What I Learned About Life...
From Facing Down the Dragon

In a previous essay, I wrote about slaying a real dragon while I was riding around my neighborhood. While nearly all the medical people think that it was not a dragon that bit my nose but merely a dog, I want to move on to a more relevant discussion. What did this event teach me about life? While I still contend that it was a dragon, be that as it may, I learned something about life while being treated and recovering from my encounter with that deadly dragon.

Description: This is St. George slaying a dragon.

This is what I felt like facing down my dragon.

To put the dragon bit into perspective, I have danced with death twice already. I fell off a ladder causing a traumatic brain injury and had prostate cancer. Getting my nose bitten is not a big deal in the grand scheme of things that I have experienced in my long life. However, it was extremely interesting what I experienced emotionally due to dancing with the dragon while it bit me. It harkened back to the time seven years ago when I danced with death.

In my actual dances with death and the bite by the dragon, I had not done anything to cause any of those events. In spite of it, all three happened. We all think that we are the captains of our ship. If we work hard, we will succeed, which is true to some extent. Nonetheless, we will often experience occurrences that are not related at all to our activity or lack of it. Things often happen without any precursor.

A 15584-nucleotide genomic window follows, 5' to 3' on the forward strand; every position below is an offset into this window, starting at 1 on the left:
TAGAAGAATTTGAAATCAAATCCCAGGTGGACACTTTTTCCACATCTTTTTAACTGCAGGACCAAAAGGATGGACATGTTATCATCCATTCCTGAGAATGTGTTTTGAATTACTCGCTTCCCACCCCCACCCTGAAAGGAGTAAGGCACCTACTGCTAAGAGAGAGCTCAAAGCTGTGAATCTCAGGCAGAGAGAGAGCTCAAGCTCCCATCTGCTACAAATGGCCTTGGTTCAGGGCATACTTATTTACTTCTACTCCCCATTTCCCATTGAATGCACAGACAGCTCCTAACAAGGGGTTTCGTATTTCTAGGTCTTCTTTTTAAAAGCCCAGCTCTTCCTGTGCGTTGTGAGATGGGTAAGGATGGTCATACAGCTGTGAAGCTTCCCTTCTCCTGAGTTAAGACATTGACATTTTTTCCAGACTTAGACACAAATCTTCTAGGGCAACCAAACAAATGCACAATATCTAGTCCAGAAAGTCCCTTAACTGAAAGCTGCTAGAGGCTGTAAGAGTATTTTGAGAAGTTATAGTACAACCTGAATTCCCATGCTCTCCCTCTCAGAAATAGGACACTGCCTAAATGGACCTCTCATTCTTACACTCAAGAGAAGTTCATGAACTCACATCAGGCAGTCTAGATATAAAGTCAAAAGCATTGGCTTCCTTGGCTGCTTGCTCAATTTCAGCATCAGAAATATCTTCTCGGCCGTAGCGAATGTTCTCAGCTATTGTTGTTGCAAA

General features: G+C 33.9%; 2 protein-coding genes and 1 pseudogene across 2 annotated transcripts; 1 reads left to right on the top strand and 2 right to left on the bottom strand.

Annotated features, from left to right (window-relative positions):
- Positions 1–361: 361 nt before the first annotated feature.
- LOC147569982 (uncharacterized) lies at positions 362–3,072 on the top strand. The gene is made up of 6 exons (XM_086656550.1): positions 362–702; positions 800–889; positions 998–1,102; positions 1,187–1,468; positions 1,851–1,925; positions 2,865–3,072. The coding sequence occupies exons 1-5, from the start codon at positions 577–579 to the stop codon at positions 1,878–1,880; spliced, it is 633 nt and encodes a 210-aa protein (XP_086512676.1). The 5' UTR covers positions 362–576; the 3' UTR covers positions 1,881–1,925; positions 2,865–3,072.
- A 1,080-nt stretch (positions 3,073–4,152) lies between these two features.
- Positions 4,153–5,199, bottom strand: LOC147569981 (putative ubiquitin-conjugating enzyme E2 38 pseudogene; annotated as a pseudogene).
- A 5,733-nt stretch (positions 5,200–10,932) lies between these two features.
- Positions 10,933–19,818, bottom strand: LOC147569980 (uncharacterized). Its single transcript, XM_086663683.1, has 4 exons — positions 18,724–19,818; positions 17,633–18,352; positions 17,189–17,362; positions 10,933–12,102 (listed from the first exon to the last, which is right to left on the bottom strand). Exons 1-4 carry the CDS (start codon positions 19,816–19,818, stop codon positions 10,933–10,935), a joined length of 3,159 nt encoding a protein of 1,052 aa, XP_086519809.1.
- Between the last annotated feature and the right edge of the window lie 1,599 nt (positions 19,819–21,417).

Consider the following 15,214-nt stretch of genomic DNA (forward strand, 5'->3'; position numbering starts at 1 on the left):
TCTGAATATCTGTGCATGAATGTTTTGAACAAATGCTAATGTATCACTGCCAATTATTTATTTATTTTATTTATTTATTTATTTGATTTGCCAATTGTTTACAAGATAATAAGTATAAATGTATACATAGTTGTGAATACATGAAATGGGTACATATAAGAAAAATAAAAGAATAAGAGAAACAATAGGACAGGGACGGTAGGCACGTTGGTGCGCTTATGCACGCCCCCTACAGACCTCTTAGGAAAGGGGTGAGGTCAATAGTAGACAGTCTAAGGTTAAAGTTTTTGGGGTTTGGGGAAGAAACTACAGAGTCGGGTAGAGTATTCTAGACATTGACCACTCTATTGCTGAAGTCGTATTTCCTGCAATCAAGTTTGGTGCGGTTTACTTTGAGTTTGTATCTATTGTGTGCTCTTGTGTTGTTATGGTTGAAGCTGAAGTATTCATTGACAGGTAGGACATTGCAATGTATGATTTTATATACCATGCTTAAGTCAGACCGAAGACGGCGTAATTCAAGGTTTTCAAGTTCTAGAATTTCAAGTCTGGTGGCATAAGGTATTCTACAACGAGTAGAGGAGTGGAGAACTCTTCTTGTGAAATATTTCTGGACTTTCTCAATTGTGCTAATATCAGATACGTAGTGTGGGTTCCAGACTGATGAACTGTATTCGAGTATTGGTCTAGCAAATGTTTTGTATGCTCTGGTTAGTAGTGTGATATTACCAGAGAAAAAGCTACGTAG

In addition, I felt the similar uneasiness with the dragon chomping down on my nose as I did with the first two dances. Not only was I not in control of all aspects of my life, what control I did possess was severely limited. Much of the real time associated with the first two dances or addressing the bite on my nose was merely waiting until someone or thing from the outside dealt with my problems.

For example, I have had to deal with addressing prostate cancer for over a half dozen years. The surgeon at the University of Chicago Hospital who removed my prostate feared that it had gotten beyond the prostate. Therefore, I had to go back for PSA tests several times a year. After a couple years, the PSA number started to rise again, which meant that the cancer had gone beyond the prostate. My doctor gave me hormone therapy for a couple of months and then added radiation therapy along with the hormones for an additional couple of months.

After the radiation treatment, I had my PSA tested semi-annually for four years, in which I have been cancer free. My doctor now wants me to have my PSA tested annually. While I am relieved and delighted, I will have to have annual check-ups for at least another decade. Essentially, for nearly two decades, I am not directly in control of my medical future related to prostate cancer. Interestingly, I am editing the rough draft of this article while drinking my white chocolate mocha latte at the Starbucks at the café of the University of Chicago Hospital. It is my odd way of celebrating being cancer-free at least for the time being.